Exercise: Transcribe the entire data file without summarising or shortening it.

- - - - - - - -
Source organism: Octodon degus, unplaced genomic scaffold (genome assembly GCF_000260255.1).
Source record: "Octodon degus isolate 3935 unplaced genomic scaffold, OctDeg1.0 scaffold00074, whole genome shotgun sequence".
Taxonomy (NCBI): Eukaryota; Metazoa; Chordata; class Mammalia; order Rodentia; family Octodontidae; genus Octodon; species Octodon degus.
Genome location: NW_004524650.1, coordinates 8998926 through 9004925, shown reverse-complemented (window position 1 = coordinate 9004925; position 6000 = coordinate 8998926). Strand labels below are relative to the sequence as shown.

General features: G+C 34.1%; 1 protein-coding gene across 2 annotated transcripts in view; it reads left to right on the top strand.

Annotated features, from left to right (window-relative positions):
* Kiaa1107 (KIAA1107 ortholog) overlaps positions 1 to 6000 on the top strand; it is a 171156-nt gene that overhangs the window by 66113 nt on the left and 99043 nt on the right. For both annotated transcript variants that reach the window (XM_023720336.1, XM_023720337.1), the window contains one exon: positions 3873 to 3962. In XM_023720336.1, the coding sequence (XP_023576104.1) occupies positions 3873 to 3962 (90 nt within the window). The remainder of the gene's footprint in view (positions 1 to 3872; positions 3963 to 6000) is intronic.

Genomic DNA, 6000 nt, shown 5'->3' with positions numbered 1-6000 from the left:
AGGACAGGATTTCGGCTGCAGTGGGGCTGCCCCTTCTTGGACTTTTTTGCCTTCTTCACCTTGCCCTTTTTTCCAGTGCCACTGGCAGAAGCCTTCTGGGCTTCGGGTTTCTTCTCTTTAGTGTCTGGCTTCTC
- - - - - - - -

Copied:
Source organism: Octodon degus, unplaced genomic scaffold (genome assembly GCF_000260255.1).
Source record: "Octodon degus isolate 3935 unplaced genomic scaffold, OctDeg1.0 scaffold00074, whole genome shotgun sequence".
Taxonomy (NCBI): Eukaryota; Metazoa; Chordata; class Mammalia; order Rodentia; family Octodontidae; genus Octodon; species Octodon degus.
Genome location: NW_004524650.1, coordinates 8998926 through 9004925, shown reverse-complemented (window position 1 = coordinate 9004925; position 6000 = coordinate 8998926). Strand labels below are relative to the sequence as shown.

General features: G+C 34.1%; 1 protein-coding gene across 2 annotated transcripts in view; it reads left to right on the top strand.

Annotated features, from left to right (window-relative positions):
* Kiaa1107 (KIAA1107 ortholog) overlaps positions 1 to 6000 on the top strand; it is a 171156-nt gene that overhangs the window by 66113 nt on the left and 99043 nt on the right. For both annotated transcript variants that reach the window (XM_023720336.1, XM_023720337.1), the window contains one exon: positions 3873 to 3962. In XM_023720336.1, the coding sequence (XP_023576104.1) occupies positions 3873 to 3962 (90 nt within the window). The remainder of the gene's footprint in view (positions 1 to 3872; positions 3963 to 6000) is intronic.

Genomic DNA, 6000 nt, shown 5'->3' with positions numbered 1-6000 from the left:
AGGACAGGATTTCGGCTGCAGTGGGGCTGCCCCTTCTTGGACTTTTTTGCCTTCTTCACCTTGCCCTTTTTTCCAGTGCCACTGGCAGAAGCCTTCTGGGCTTCGGGTTTCTTCTCTTTAGTGTCTGGCTTCTC